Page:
“Not a lot of warning, I’ll tell you that,” DiBenedetto told NBCSN after the first tire problem. “I went down into (Turn) 1 and I was passing (Landon Cassill), as soon as we got down into the corner I don’t know if we ran over something or what but the left rear went down in a hurry.”

DiBenedetto, who qualified seventh for Sunday’s race, was able return to the track to make a lap right before the session ended.

 

Practice mayhem at New Hampshire as Alex Bowman crashes backup

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LOUDON, N.H. — Alex Bowman will be moving to his third Cup car of the weekend at New Hampshire Motor Speedway, and this Camaro isn’t even his.

After suffering a driveshaft failure in qualifying Friday that ruined his primary car, Bowman crashed his backup No. 88 Chevrolet in final practice Saturday on the 1.058-mile oval.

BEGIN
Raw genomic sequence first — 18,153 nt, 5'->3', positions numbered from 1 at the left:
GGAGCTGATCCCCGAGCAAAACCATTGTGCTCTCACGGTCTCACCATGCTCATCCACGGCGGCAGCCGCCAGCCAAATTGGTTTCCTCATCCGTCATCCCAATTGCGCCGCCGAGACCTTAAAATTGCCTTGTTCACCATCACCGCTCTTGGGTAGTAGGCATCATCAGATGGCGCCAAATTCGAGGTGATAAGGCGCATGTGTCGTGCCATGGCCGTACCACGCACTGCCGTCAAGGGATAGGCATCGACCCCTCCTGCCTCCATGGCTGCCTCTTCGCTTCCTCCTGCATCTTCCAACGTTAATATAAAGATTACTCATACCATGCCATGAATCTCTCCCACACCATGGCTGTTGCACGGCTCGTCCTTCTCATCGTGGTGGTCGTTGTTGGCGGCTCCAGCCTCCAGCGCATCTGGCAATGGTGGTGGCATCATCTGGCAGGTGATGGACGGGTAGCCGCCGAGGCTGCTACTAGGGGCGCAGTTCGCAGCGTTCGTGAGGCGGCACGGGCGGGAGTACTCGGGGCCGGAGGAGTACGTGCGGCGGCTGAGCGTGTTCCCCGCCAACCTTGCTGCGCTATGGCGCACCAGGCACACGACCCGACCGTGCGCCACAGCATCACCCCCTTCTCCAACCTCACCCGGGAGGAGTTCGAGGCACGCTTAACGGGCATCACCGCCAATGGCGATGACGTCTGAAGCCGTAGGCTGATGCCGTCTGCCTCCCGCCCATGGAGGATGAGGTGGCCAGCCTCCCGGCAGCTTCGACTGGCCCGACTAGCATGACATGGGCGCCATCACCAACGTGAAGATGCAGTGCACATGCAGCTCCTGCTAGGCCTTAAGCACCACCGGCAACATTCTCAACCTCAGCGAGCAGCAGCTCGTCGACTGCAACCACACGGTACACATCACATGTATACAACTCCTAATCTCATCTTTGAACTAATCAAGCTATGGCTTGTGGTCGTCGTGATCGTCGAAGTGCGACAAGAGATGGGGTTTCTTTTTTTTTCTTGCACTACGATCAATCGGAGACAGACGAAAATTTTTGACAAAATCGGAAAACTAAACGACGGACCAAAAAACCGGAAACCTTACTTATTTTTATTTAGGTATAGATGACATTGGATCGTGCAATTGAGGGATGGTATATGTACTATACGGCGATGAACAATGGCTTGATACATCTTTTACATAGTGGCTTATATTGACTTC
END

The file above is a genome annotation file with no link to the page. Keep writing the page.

Hendrick team members immediately began scrambling to prepare the backup No. 48 Chevrolet of teammate Jimmie Johnson for Bowman (Hendrick’s fourth driver, William Byron, already was in a backup after crashing Saturday morning).

Hendrick Motorsports vice president of competition Jeff Andrews told NBCSN’s Dave Burns that the team elected to use Johnson’s car instead of Chase Elliott‘s No. 9 because Johnson’s car had a traditional paint scheme that made the switchover more favorable to wrapping the car in the No. 88’s sponsor colors and logos.

“To rewrap the 48 vs. the 9, that’s a better option for us in terms of body tolerances and things like that,” Andrews said. “There’ll be only decals to rip off (Johnson’s car) due to the fact that the base coat is a paint and then we’ll apply the 88 wrap to that 48 chassis and body.